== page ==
I was surprised when I saw the author on this one. It’s Deborah Heiligman who wrote Charles and Emma: The Darwin’s Leap of Faith (a phenomenal, fascinating, and well researched book). Her authorship here strikes me as problematic, though. She’s written two others in this series, but on holidays more typically celebrated by Americans. The text is also written in the first person (“During Ramadan, we get up very early in the morning…” p.8, emphasis mine) which adds another layer to this issue. I trust her ability to research based on her other books, but I wish these companies would hire insiders to write these texts. I find it incredibly hard to believe that there are no Muslim authors out there who are willing to write nonfiction about their religion.

Authorship aside, the content in this one is good. It has some larger text on each page that acts like a topic heading and often an informational picture caption. Then there is a longer section of text. It makes the book good for sharing across an age range. Read the headings and picture captions (and maybe some of the smaller text) to younger children, read the whole page to older audiences. It’s also a book new readers could tackle on their own, I’m thinking third and fourth grade ages.

Nonfiction makes for a tough read aloud, or at least it can, but this one has engaging text and would work so long as you are able to skip text to keep interest and engagement high. I would also highly recommend asking questions and helping make connections as you go along. The fact that the book does use the first person really helps move the text along and engage the reader, which is why I would be willing to overlook that.

The pictures in the book are awesome. They show a mix of families and people including Muslims who are American, girls in hijab practicing martial arts (!!!!), and Muslims wearing traditional clothing. There is a picture of Muslim kids in Jakarta and one of a boy in Washington DC reading the Qur’an while wearing his soccer uniform. The caption explains that he will spend two years memorizing the Qur’an and is an avid soccer player with his friends. (I can’t decide if that is the publisher trying too hard to make the scene look casual and familiar or if it gives the reader a glimpse of another aspect of the boy’s life, does he come right from soccer practice? does he always read Qur’an in his soccer uniform and cleats?) There are kids in Afghanistan, girls in Nepal, women in China and men in India. For these books that share Islam with non-Muslims I think it’s important to show that they are not confined to the Middle East, but are all over and look like anyone else.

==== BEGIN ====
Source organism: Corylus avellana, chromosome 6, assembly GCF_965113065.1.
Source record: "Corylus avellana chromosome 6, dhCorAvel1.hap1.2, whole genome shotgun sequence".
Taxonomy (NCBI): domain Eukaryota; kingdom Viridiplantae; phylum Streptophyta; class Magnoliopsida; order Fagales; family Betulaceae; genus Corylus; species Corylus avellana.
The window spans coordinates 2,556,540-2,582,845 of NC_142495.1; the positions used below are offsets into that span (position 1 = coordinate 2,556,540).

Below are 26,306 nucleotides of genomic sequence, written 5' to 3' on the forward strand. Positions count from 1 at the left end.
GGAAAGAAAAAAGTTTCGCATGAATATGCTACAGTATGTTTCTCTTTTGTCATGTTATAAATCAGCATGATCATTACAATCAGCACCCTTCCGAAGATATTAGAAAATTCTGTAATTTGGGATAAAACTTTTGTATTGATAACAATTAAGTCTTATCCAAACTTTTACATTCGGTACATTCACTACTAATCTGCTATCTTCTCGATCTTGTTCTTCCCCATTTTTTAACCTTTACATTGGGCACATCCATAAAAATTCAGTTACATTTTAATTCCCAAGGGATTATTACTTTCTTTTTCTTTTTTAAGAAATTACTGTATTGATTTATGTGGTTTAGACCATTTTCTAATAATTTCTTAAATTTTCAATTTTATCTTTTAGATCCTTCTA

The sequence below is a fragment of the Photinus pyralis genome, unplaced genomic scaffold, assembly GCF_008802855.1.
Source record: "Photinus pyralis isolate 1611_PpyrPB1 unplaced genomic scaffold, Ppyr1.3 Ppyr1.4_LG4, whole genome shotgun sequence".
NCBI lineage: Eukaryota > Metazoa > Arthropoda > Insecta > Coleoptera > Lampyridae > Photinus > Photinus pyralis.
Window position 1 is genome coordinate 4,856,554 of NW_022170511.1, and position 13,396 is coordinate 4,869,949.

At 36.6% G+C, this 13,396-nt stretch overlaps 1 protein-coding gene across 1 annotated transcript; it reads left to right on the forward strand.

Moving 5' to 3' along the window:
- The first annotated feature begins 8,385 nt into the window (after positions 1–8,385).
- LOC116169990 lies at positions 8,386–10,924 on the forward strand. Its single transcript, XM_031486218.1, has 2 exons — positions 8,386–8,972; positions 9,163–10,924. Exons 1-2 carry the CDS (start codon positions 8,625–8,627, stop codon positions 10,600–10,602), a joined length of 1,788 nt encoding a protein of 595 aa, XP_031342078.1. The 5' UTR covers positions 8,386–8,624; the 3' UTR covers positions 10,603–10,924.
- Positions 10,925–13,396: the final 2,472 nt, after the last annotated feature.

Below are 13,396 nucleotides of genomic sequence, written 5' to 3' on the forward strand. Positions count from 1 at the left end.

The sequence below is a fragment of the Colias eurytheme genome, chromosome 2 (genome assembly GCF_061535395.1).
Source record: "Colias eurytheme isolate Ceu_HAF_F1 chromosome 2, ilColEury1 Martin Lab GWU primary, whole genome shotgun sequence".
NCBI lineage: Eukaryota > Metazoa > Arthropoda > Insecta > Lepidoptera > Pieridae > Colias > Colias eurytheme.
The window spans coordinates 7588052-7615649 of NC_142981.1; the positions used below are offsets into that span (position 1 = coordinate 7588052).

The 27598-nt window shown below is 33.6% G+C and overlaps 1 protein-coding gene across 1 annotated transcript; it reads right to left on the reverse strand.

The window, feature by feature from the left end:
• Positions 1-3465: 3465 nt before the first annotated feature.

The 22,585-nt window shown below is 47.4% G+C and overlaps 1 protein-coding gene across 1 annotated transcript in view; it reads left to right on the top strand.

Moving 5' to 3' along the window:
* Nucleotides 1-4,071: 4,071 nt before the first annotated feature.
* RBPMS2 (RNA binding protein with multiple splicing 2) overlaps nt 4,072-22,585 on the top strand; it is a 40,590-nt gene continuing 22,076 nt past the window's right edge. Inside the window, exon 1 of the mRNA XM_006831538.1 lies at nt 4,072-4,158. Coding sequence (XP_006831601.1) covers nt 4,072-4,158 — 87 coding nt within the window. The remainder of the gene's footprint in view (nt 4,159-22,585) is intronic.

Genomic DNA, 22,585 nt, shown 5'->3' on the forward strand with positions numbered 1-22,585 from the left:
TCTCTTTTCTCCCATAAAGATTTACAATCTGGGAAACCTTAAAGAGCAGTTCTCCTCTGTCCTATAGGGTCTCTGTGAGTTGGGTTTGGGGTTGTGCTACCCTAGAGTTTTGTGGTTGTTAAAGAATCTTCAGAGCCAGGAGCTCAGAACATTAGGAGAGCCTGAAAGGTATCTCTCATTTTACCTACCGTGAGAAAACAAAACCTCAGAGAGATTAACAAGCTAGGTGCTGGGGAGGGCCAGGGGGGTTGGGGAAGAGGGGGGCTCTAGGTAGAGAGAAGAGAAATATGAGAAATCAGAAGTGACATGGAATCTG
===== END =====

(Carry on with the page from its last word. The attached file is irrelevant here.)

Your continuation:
The back matter is pretty good too. It includes a recipe, a list of books and websites to discover more. Best of all there is an explanation of the lunar calendar and how it differs from the Gregorian calendar. Something I haven’t seen well explained in other books about Islam and Ramadan.

If you can put aside the authorship and use of the first person, then this is well worth having in your library (or home) collection. If not, that’s very understandable. I would go for Ramadan written by Suhaib Hamid Ghazi.

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27

Jun
2016

In Review

By Elizabeth Wroten

Nonfiction Review: My Id-al-Fitr by Monica Hughes

On 27, Jun 2016 | In Review | By Elizabeth Wroten

My EidMy Id-al-Fitr by Monica Hughes (Raintree Sprouts Festivals)

From Goodreads: This series introduces readers to a variety of religious festivals. Each title looks at the preparations that go into each festival, what people wear, where it takes place, the food that is eaten, when it happens, who celebrates it, and why it’s celebrated. A case study approach is taken, following a young child as they get involved in the preparations and celebrations.